By David Meyer
April 10, 2018

Europe’s top court has ruled against Uber in the ride-hailing company’s battle against French regulators. The ruling means a French court was within its rights to fine Uber a couple years back for running an illegal transport service.

It’s the second recent anti-Uber ruling from the Court of Justice of the European Union (CJEU), which said in December—in a case involving Spain this time—that Uber is a transportation company. Uber has consistently argued that it is a technology platform, a status that would allow it to bypass regulations imposed on its rivals in the traditional taxi business.

Back in 2016, a French court hit Uber with a $900,000 fine for running an illegal and unsafe transport service with drivers that were not properly licensed. The fine specifically related to the UberPop service, which uses regular people as drivers, rather than professionals.

The French court said Uber had broken the 2014 “Thevenoud law,” which says chauffeured services run through an online portal have to return to a base between fares, and that they can’t use apps to find customers.

The case made its way up to the CJEU, where Uber pushed for the French judgement to be struck down on a technicality—when EU countries draft laws that affect digital services, they are supposed to first notify the European Commission, and this did not happen with the Thevenoud law.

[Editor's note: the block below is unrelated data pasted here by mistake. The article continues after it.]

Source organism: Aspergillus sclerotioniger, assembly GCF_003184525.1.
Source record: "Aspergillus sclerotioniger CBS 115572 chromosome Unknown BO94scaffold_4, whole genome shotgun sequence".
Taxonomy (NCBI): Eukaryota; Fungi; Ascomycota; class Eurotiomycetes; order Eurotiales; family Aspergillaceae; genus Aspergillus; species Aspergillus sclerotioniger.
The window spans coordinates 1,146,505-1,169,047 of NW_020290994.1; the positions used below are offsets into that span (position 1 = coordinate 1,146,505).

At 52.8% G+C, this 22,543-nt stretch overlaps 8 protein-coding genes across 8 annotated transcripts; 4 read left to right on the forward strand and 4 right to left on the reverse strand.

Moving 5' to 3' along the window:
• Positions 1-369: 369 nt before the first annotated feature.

One of the CJEU chief legal advisers subsequently urged the judges to rule against Uber. The court does not always follow the advice of its advocates-general, but it usually does, and that’s what happened on Tuesday.

Again, this was a matter of Uber’s status as a transportation company, rather than an “information society service,” coming back to bite it.

“Member States may prohibit and punish the illegal exercise of a transport activity such as UberPop without having to notify the Commission in advance of the draft legislation laying down criminal penalties for the exercise of such an activity,” the CJEU said.

Uber issued a statement in which it noted that the ruling “related to peer-to-peer services which we stopped in 2015.”

“As our new CEO [Dara Khosrowshahi] has said, it is appropriate to regulate services such as Uber and so we will continue the dialogue with cities across Europe,” the company said.

This article was updated to include Uber’s statement.

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